33 years later I still feel odd and so are Sparks as they linger like the general loneliness on this planet. Reminiscent of big brothers watching over me I find Sparks in that darkest corner of my psyche. It is not happy music they make, but blues (as if it was written in Vienna during the turn of the century) for people who like to have a laugh against the horror of existence. There is a great deal of sadness in their music.

The pleasure in their music is almost an ironic stance. The Philip Glass-like (Ron Mael was there first) keyboard swirls and hypnotic melodies are like being left out without a dance partner at a Vienna waltz get-together. One is always on the outside freezing in the snow and looking inside the grand ballroom with the massive lighted fireplace. Which comes to mind, a Sparks’s song is always on the outside. They are like the want-to-be Boy Scout that is only accepted in the Cub Scouts. Once an outsider always an outsider. It’s impossible to tell what’s happening culturally via their recordings. When all's said and done there’s nothing outside the Sparks world.

So it is not surprising that they met up with that other great outsider - film artist Jacques Tati, for a project they were going to do together that was called ‘Confusion.’ It is a shame that the film never got made, because I am sure it would not only be a masterpiece – but a work of like-minded exiles in their world of cinema and music.

Like Tati’s work, one can be sympathetic with the anxiety of the artist, yet feel distanced from them as people. Perhaps one can get close to the song but not close to the artists. Tati was known as a major depressive, yet his work is playful and light. Also keep in mind that Tati built a fake city to film his masterpiece ‘Playtime’ that eventually financially ruined him. Sparks too in their own way build their world that suits their aesthetic and sense of style – but leaves them apart from the mainstream.

I don’t know Sparks but I sense such great sadness in their work that even though the songs comes off as jokey it’s music that reaches out to a heightened emotional state for the listener. They built the foundation and then the building so why doesn’t it work? This shows in their song ‘Tearing the Place Apart which amazingly enough is only a bonus cut off their ‘Big Beat’album:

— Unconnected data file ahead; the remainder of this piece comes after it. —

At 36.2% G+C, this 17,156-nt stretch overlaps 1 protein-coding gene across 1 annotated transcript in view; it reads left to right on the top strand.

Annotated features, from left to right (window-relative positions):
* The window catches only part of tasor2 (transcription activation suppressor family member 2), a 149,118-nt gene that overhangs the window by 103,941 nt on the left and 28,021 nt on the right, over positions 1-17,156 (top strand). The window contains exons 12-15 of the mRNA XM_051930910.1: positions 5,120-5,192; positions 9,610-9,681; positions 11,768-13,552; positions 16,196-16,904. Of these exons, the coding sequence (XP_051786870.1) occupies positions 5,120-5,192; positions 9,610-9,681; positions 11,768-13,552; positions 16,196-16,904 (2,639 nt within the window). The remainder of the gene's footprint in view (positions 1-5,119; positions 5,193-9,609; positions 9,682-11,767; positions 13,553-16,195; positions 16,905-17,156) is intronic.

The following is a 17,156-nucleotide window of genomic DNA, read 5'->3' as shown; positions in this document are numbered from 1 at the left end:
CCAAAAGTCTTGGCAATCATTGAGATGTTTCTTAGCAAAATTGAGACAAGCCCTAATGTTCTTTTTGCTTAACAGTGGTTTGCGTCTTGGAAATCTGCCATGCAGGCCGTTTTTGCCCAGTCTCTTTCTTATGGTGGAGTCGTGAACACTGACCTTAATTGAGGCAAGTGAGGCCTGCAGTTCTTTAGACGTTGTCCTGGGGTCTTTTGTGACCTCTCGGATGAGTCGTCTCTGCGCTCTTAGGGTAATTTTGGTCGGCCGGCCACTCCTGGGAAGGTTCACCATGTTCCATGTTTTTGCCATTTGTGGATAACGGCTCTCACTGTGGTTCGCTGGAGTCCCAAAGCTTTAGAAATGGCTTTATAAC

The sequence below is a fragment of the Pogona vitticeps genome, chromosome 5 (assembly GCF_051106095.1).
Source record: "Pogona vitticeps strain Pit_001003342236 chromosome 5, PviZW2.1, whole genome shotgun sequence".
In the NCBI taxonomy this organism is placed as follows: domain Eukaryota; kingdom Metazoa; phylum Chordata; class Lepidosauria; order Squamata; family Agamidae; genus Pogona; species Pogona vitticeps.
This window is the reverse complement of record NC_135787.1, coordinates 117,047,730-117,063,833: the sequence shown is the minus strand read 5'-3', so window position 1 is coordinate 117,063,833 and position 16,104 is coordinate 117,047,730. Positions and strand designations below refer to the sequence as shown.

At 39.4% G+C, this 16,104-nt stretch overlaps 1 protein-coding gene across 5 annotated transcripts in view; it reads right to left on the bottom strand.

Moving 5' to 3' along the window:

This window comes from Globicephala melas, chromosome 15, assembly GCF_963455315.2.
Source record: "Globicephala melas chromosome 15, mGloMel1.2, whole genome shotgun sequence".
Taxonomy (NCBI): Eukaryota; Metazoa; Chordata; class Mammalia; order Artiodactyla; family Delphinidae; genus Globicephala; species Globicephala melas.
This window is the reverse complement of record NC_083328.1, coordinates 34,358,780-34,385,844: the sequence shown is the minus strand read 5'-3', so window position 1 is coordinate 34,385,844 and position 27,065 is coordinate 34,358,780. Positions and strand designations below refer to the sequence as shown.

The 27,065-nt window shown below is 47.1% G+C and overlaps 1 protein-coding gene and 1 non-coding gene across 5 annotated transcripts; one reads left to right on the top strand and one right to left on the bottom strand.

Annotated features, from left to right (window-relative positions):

Down come the chandeliers
That lit our cozy little dinners
Shattered for ever more
One thing is certain
I'll grow thinner
No need to eat with company
No need to eat at all I guess
Away go the cabinets, so fully stocked
From soup to nuts to aubergine*

Nöel Coward had the same depressive quality. "I am depressed, bored but what the hell…. "

"Miss the Start, Miss the End," is my all-time favorite Sparks song (off the Indiscreet album) because it conveys what is so special (‘oh so special’) about the band and their sense of place in their version of the world. When you look at The Beatles or Beach Boys they articulate their decade the 60’s, but Sparks don’t have a time reference or period. They are not part of a timeline or decade or any part of the world. They are separate from the world. Like Jean Cocteau’s Orphus, they can’t look back because they are the past, present and perhaps future at the same time. Also like that particular film, where the hero played by Jean Marais receives messages from the underworld (death) in his car radio – Sparks deliver their message as if they were using a car radio to communicate to the outside world. Which in the essence is the greatness of Sparks. It’s impossible to tell what’s happening culturally via their recordings. This work has nothing to do with the outside world. So one is getting ‘messages’ from their world to our world.

We need more than just each other
So much more than just each other
They don't need more than each other
Not much more than just each other

Like a lot of their songs there is an ‘us’ against ‘them.’ Basically the right for a dandy to articulate his world – a sense of perfection that doesn’t exist among the natives. This is what gives Sparks it’s bite and sense of worth.

When their music does look back it seems to reflect the swing era of the 40’s or music from the turn of the 20th Century. It’s used as a commentary on a certain sense of lost time going by. Even visually Russell and Ron represent two periods of time. Russell is contemporary (well, sort of) dressed and Ron looks like a figure from the 40’s or no later than the early 50’s. During the 70’s Ron with his moustache looked like a combination of the two major icons of the 20th Century - Charlie Chaplin and Hitler. As far as I know Ron Mael never commented on his ‘fashion’ sense, but it’s hard to believe that he wasn’t aware that he was representing the two separate poles that Chaplin and Hitler embodies.